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Deciphering Star Cluster Evolution by Shape Morphology
2021-06-02| 【A A A【Print】【Close】
Open clusters are an important part of the Milky Way. The morphology of the open clusters is an interesting topic which can be used to better understand their evolution. However, the lack of statistical analysis on the clusters’ morphology may limit our understanding of the evolution of the open clusters from the perspective of the clusters’ morphology.

We thus analyze the morphological evolution of 265 open clusters and provide their shape parameters. The results show that the overall shape of the sample clusters becomes more elliptical as they grow older, while their core remains circular or slightly trending to circularize. There is a negative correlation of the ellipticities with the number of members of the sample clusters, suggesting that the overall shapes of the clusters are possibly influenced by the number of members, in addition to the external forces and the surrounding environment. For most young clusters, the radial stratification degree of the short-axis direction is greater than that of the long one, implying that the radial stratification degree in the two directions within the young clusters may be unevenly affected by an internal evolutionary process. The older clusters exhibit lower stratification in the tangential direction, which possibly means those clusters may continue to survive for a long time at a low level of stratification. Our analysis shows that the overall shape of the  clusters may be more susceptible to the influence of Galactic tides toward the Galactic center than the shear forces embedded in Galactic differential rotation.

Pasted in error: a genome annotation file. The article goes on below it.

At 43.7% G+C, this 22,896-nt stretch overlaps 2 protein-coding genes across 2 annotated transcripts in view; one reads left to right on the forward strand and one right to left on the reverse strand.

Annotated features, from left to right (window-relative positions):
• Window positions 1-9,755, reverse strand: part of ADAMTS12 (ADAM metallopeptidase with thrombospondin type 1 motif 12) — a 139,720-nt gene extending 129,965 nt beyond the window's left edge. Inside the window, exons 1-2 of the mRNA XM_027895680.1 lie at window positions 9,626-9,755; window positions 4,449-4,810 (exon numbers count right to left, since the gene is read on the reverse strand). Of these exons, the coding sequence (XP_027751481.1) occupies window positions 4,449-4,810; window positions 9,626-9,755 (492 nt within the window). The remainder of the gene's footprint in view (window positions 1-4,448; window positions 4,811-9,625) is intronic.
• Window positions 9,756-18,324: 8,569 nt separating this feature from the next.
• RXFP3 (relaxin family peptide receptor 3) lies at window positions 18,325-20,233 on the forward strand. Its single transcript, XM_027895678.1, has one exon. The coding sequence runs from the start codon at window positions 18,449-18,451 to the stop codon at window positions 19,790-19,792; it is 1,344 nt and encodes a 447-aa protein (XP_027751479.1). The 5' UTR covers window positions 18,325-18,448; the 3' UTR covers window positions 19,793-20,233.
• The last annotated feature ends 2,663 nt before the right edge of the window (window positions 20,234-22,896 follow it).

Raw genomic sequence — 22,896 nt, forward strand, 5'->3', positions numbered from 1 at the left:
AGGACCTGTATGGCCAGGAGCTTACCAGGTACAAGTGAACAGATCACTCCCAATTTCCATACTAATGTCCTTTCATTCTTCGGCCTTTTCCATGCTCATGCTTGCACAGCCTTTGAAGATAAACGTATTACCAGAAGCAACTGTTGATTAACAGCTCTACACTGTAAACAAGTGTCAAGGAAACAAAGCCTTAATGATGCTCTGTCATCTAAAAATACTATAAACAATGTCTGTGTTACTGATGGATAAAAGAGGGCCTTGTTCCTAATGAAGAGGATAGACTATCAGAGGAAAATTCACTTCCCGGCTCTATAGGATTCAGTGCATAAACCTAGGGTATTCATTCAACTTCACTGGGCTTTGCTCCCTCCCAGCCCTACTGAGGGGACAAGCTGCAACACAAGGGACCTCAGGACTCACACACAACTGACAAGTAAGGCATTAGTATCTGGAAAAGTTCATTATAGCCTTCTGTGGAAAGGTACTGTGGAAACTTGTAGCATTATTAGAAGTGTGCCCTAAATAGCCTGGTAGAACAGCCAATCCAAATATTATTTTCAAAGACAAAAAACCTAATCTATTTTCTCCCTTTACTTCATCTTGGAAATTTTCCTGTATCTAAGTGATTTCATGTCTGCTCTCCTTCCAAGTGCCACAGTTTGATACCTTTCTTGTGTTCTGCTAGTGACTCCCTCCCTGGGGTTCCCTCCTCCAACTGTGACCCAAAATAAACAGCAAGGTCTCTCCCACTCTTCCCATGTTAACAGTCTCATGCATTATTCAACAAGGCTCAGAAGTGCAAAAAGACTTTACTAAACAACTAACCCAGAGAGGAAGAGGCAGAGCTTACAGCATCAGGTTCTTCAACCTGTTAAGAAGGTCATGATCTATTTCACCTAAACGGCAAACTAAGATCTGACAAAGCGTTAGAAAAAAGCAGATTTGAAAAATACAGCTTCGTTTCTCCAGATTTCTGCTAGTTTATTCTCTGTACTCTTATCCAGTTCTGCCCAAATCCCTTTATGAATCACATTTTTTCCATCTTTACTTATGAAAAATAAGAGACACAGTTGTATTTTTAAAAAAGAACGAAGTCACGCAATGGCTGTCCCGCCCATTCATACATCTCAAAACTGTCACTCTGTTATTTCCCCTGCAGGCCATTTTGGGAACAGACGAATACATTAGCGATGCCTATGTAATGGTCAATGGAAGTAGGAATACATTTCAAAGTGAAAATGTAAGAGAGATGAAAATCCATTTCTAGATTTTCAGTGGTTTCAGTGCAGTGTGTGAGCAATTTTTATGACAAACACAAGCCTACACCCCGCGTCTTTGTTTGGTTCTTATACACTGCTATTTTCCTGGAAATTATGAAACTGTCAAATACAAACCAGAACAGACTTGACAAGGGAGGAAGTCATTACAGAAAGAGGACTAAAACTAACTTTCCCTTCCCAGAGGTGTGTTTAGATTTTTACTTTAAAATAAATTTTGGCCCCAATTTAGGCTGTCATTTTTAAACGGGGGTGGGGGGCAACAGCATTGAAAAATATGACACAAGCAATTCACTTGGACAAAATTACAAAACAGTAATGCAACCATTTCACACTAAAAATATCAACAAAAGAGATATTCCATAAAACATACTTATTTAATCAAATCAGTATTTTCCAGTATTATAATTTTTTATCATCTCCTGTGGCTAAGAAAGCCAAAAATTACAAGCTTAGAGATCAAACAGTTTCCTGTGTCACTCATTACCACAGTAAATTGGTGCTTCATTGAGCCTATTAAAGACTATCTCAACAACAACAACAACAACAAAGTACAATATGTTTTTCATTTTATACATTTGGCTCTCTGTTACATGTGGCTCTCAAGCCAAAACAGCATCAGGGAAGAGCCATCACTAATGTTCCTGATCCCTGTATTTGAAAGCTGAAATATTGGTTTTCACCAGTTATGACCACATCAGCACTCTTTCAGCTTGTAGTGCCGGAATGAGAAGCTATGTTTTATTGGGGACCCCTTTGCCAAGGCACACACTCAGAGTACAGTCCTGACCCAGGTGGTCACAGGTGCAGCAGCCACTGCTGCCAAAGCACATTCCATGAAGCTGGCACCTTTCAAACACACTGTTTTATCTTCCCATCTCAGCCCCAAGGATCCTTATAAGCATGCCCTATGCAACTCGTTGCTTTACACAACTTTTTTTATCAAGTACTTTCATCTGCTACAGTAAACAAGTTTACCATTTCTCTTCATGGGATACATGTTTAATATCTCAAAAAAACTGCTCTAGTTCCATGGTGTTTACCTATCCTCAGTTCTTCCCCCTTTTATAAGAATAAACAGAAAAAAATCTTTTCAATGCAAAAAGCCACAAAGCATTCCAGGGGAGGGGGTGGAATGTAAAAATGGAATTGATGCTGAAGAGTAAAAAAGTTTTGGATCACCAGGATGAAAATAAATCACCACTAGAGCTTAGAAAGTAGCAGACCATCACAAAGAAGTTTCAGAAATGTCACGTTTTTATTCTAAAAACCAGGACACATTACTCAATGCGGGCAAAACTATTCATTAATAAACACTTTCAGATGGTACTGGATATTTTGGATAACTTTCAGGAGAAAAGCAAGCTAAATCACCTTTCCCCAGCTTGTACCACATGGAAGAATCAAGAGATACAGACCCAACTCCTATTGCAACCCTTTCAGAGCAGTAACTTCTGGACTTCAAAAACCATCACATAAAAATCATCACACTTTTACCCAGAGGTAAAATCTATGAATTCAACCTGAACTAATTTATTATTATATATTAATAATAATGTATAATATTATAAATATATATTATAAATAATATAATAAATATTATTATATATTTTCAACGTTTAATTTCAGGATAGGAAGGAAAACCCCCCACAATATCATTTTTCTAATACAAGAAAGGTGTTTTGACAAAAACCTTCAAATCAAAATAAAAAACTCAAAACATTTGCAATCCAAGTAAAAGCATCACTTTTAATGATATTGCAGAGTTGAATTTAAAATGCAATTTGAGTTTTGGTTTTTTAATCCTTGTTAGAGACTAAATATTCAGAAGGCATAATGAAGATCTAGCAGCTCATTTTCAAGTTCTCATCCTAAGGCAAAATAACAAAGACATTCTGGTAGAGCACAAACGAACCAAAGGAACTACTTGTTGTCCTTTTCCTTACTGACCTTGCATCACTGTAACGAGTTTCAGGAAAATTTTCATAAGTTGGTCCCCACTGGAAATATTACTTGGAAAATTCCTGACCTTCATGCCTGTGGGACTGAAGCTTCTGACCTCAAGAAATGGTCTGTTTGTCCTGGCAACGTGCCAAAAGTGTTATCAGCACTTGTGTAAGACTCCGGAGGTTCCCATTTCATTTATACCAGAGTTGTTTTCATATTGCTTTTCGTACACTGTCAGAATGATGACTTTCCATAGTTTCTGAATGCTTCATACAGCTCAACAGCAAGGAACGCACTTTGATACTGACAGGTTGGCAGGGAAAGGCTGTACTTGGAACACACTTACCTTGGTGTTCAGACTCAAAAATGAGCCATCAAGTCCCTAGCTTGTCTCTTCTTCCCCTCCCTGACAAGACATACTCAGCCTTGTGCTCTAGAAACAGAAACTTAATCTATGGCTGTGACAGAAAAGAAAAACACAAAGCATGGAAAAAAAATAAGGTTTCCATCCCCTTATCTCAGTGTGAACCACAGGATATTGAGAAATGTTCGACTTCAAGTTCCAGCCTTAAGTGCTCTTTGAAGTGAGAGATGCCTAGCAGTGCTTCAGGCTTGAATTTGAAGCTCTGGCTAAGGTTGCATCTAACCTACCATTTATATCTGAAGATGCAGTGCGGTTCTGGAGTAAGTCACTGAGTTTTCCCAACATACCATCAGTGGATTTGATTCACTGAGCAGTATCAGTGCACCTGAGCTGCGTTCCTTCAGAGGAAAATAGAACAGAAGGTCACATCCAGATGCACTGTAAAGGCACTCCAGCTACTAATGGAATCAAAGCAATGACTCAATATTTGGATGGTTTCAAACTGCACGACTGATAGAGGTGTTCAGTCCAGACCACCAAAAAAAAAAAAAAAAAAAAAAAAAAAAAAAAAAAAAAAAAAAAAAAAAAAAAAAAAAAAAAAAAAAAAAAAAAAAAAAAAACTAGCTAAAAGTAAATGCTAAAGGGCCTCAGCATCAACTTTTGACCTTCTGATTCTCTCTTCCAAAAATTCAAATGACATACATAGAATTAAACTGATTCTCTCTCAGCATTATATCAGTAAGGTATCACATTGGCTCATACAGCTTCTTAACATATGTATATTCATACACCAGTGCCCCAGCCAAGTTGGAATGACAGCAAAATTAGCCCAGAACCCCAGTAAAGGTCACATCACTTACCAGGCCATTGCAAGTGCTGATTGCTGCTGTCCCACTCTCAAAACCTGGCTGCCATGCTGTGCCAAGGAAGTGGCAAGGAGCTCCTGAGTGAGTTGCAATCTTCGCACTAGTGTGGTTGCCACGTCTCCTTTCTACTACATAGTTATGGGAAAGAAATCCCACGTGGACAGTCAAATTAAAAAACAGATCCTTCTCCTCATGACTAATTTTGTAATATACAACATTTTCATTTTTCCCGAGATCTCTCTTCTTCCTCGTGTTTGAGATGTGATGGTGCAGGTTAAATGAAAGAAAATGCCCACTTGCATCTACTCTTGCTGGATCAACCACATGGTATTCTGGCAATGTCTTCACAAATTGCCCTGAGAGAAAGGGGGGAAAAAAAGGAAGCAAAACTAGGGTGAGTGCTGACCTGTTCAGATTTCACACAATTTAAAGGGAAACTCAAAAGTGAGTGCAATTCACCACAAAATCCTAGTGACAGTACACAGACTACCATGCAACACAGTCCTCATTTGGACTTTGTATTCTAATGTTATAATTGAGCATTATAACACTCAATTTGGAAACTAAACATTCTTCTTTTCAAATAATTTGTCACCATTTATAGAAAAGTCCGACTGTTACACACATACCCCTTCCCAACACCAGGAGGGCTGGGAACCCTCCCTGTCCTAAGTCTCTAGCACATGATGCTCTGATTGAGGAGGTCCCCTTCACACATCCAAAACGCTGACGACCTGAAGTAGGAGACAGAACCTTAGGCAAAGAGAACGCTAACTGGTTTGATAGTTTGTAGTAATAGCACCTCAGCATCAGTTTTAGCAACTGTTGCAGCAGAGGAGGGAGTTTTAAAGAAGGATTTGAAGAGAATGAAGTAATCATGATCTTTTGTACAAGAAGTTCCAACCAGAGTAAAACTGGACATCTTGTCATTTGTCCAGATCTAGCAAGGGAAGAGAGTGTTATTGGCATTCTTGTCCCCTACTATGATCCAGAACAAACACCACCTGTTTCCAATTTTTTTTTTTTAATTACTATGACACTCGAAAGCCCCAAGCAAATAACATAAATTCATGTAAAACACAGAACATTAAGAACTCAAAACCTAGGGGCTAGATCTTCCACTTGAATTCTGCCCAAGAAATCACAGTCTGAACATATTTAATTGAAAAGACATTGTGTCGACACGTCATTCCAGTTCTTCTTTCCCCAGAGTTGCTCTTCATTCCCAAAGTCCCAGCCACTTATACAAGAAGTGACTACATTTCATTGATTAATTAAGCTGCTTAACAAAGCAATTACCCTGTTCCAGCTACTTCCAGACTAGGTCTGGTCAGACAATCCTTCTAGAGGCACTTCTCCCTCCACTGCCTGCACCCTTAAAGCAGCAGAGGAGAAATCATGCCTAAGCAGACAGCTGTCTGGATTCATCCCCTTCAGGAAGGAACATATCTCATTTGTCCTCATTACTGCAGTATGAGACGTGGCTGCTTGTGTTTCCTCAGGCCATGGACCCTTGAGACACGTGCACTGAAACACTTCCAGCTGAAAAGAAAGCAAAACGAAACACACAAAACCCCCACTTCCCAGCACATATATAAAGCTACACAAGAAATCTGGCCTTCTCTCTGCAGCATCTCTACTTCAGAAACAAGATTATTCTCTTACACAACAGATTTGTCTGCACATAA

In our work, the degree of stratification of the clusters’ morphology is quantified for the first time. This may provide an effective way for the study of the clusters’ morphology distortion.

The ellipticities of the sample clusters as a function of their age.

The distribution of the radial stratification of the sample clusters.

The distribution between the tangential stratification of the sample clusters and the height from the galactic plane as well as the histogram of the tangential stratification.

Contact: HU Qingshun

Xinjiang Astronomical Observatory, Chinese Academy of Sciences

Email: huqingshun@xao.ac.cn

Web: https://iopscience.iop.org/article/10.3847/1538-4357/abec3e

 


 


 


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